Gary McAllister is proof that his advice about recruiting senior players is sound

The players walk out before the game

McAllister was a key recruit before a season filled with silverware at Anfield at the turn of the Millennium.

Liverpool manager Juergen KloppLiverpool manager Jurgen Klopp

Former Liverpool midfielder now club ambassador Gary McAllister knows what its like to join a side that is a work in progress. The Reds were exactly that when the experienced Scot arrived at Anfield in 2000 on a free transfer from Coventry City.

His comments in the Liverpool Echo about the Reds potentially buying experience in the coming window are probably of little surprise then.

Here's what he said: “If there’s an opportunity to bring the right one in, then it will always add to the squad,” he said.

“Football is a youthful game these days, a running game, but obviously at times you need calmness and experience.

“I am sure the recruitment team are looking at all options and if the right person becomes available, Liverpool will always be interested.”

Like now, back in 2000, Liverpool had a youthful midfield. Steven Gerrard was emerging a real star, Didi Hamann is often remembered for his later days but when Liverpool signed him from Newcastle he had only been in the Premier League for a season - and was 25. Danny Murphy had only just emerged as well. There were others.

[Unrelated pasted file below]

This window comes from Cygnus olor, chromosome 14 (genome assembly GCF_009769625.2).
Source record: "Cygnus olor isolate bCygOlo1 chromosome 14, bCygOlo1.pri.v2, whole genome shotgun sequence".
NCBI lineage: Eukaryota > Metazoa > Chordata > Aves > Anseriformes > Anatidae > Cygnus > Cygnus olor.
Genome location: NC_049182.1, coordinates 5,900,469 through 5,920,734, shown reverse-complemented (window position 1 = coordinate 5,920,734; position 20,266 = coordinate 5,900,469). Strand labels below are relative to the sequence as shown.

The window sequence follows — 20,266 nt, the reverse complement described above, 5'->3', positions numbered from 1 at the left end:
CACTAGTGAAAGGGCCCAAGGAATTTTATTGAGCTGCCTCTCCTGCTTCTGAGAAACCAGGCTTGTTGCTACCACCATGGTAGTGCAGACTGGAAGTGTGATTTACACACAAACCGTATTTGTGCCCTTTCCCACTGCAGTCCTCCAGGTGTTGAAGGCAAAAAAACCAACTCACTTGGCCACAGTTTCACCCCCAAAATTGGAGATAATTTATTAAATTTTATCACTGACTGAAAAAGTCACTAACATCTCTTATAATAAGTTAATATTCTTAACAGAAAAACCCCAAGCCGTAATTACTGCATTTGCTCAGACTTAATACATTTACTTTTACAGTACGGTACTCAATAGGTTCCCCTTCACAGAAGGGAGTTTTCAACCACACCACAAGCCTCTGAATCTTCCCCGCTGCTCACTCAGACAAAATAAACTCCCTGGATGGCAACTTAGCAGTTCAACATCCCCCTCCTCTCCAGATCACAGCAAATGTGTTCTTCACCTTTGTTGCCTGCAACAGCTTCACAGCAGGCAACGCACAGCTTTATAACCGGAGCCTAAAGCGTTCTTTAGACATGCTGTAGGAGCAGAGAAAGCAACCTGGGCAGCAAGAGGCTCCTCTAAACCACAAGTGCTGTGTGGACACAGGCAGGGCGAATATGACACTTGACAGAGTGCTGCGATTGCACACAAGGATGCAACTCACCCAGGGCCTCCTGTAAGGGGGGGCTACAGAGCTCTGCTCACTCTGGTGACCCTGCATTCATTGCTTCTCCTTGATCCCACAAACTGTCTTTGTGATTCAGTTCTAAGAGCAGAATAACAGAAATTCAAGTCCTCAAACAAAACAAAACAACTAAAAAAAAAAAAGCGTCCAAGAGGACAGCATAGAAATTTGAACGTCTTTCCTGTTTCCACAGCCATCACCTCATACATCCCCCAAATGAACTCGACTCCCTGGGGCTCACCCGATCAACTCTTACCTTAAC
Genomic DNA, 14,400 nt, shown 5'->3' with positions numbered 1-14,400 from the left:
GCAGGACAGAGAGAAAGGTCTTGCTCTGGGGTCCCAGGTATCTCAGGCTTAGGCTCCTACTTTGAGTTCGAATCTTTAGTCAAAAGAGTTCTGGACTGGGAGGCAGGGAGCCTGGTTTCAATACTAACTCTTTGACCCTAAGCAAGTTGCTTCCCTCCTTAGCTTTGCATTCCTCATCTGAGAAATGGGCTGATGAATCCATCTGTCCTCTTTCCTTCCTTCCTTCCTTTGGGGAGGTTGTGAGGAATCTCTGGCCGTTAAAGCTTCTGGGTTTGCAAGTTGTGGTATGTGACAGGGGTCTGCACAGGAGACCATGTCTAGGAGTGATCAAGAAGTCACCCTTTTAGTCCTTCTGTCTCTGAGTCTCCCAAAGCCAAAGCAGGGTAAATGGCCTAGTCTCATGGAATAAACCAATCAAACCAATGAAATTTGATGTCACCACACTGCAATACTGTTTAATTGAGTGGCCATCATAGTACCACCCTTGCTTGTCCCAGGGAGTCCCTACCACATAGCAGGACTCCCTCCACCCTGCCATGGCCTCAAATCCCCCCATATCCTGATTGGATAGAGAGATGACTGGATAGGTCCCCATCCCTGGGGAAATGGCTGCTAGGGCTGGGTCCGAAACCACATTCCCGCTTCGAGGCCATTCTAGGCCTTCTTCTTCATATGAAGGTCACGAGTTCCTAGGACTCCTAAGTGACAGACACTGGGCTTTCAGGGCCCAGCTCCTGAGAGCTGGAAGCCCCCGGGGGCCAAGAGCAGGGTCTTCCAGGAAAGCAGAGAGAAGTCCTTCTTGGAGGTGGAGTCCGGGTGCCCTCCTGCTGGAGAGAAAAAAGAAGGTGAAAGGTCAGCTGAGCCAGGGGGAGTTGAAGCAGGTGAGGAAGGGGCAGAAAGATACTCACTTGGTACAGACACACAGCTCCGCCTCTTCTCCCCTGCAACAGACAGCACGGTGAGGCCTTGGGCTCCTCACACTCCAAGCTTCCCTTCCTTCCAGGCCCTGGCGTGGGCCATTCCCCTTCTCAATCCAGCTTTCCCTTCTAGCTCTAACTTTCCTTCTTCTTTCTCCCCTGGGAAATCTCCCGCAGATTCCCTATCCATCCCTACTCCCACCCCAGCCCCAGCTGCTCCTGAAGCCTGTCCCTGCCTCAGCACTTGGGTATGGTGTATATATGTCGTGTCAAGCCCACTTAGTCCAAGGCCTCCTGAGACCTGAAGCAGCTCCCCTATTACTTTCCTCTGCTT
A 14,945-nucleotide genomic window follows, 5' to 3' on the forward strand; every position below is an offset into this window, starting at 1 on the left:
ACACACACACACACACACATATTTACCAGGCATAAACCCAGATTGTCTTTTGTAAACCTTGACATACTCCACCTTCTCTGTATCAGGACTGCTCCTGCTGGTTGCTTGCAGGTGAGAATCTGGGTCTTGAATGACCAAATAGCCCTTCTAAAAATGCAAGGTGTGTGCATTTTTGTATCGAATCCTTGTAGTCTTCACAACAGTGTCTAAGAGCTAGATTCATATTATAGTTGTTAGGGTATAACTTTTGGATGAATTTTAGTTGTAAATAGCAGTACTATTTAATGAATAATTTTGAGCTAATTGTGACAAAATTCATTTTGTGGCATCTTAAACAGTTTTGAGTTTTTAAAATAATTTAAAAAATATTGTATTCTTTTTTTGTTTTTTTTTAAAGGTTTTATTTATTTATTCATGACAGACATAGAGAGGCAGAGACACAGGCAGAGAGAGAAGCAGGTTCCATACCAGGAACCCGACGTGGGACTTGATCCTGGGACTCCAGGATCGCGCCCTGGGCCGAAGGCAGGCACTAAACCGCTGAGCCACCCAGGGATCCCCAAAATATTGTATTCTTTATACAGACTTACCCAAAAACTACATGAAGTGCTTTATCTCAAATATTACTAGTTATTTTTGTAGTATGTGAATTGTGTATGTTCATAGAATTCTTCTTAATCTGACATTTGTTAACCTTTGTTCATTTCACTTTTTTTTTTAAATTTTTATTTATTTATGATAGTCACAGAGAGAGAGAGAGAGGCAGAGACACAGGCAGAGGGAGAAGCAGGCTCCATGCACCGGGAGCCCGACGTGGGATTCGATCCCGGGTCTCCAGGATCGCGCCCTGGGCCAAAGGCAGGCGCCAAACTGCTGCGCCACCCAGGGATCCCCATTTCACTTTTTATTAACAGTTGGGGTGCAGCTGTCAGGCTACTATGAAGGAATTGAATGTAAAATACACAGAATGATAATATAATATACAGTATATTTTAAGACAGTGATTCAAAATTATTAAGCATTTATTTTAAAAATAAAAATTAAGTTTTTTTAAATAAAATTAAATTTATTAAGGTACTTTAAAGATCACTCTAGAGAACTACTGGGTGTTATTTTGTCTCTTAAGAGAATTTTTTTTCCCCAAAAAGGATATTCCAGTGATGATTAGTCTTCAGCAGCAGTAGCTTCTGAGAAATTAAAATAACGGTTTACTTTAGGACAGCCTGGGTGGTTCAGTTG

MLS: New England Revolution at LA GalaxyMLS: New England Revolution at LA Galaxy

Then if you look further up the field, Michael Owen was the man who they were relying on for goals while Robbie Fowler had just made a return from a serious knee injury. 

When you look around the Liverpool squad now, with the departure of Kolo Toure and Martin Skrtel looking all the more likely, there appears to be a lack of older heads in the squad. James Milner is probably the older head, along with Lucas Leiva. They are 30 and 29 respectively. Experienced, yes. Older head and a figure head for others in the dressing to look up to? One doubts it.

There is no suggestion that if an experienced player that comes into the club should play a role in most games, but to be that dressing room influence. Someone younger members of the squad, and others, can go to advice.

Liverpool manager Juergen KloppLiverpool manager Jurgen Klopp

McAllister himself was a profoundly positive influence on the development of Steven Gerrard for the two years he spent at Anfield while also having something to offer on the field - usually from brilliantly taken set-pieces and a calming influence in central midfield. 

As a result, it was a successful two years for McAllister at Anfield - with the cup treble in 2001, and a second-place finish in the Premier League in 2002. 

The Scot is proof that experienced players can have a great effect on younger sides and if the right one comes along for the Reds, Jurgen Klopp would be wise to snap them up. But no-one should lose sight of McAllister's emphasis of the 'right' player coming in when recruiting. 

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